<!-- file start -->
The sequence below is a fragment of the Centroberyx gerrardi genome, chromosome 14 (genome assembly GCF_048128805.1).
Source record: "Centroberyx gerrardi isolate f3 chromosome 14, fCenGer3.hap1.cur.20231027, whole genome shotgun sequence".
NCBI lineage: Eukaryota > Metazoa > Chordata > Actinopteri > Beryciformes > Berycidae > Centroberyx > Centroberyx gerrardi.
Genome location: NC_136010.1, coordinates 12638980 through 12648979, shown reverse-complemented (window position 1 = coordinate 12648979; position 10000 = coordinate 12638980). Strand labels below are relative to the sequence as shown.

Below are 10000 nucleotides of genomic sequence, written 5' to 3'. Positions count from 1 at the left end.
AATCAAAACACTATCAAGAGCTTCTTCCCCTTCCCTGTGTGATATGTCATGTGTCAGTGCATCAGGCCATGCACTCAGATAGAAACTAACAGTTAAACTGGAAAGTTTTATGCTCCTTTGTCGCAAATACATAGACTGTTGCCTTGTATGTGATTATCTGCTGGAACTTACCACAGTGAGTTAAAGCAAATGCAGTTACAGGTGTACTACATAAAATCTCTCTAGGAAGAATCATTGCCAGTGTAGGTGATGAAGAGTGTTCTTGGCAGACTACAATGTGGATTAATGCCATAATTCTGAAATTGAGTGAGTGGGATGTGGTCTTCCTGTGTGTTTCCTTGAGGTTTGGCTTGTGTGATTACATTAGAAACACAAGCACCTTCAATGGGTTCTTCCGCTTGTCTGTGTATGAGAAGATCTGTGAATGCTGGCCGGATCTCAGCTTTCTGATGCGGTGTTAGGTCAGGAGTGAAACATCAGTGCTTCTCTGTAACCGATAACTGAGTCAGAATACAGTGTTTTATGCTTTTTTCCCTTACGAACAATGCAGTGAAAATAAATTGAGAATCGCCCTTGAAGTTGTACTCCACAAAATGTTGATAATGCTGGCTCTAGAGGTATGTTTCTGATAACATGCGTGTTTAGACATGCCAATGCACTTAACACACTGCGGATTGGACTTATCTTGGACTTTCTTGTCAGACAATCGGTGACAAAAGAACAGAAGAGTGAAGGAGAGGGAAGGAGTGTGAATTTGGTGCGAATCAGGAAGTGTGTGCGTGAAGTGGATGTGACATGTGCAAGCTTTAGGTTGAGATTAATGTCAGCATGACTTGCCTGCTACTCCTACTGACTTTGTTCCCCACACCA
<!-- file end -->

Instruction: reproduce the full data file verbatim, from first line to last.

The sequence below is a fragment of the Centroberyx gerrardi genome, chromosome 14 (genome assembly GCF_048128805.1).
Source record: "Centroberyx gerrardi isolate f3 chromosome 14, fCenGer3.hap1.cur.20231027, whole genome shotgun sequence".
NCBI lineage: Eukaryota > Metazoa > Chordata > Actinopteri > Beryciformes > Berycidae > Centroberyx > Centroberyx gerrardi.
Genome location: NC_136010.1, coordinates 12638980 through 12648979, shown reverse-complemented (window position 1 = coordinate 12648979; position 10000 = coordinate 12638980). Strand labels below are relative to the sequence as shown.

Below are 10000 nucleotides of genomic sequence, written 5' to 3'. Positions count from 1 at the left end.
AATCAAAACACTATCAAGAGCTTCTTCCCCTTCCCTGTGTGATATGTCATGTGTCAGTGCATCAGGCCATGCACTCAGATAGAAACTAACAGTTAAACTGGAAAGTTTTATGCTCCTTTGTCGCAAATACATAGACTGTTGCCTTGTATGTGATTATCTGCTGGAACTTACCACAGTGAGTTAAAGCAAATGCAGTTACAGGTGTACTACATAAAATCTCTCTAGGAAGAATCATTGCCAGTGTAGGTGATGAAGAGTGTTCTTGGCAGACTACAATGTGGATTAATGCCATAATTCTGAAATTGAGTGAGTGGGATGTGGTCTTCCTGTGTGTTTCCTTGAGGTTTGGCTTGTGTGATTACATTAGAAACACAAGCACCTTCAATGGGTTCTTCCGCTTGTCTGTGTATGAGAAGATCTGTGAATGCTGGCCGGATCTCAGCTTTCTGATGCGGTGTTAGGTCAGGAGTGAAACATCAGTGCTTCTCTGTAACCGATAACTGAGTCAGAATACAGTGTTTTATGCTTTTTTCCCTTACGAACAATGCAGTGAAAATAAATTGAGAATCGCCCTTGAAGTTGTACTCCACAAAATGTTGATAATGCTGGCTCTAGAGGTATGTTTCTGATAACATGCGTGTTTAGACATGCCAATGCACTTAACACACTGCGGATTGGACTTATCTTGGACTTTCTTGTCAGACAATCGGTGACAAAAGAACAGAAGAGTGAAGGAGAGGGAAGGAGTGTGAATTTGGTGCGAATCAGGAAGTGTGTGCGTGAAGTGGATGTGACATGTGCAAGCTTTAGGTTGAGATTAATGTCAGCATGACTTGCCTGCTACTCCTACTGACTTTGTTCCCCACACCA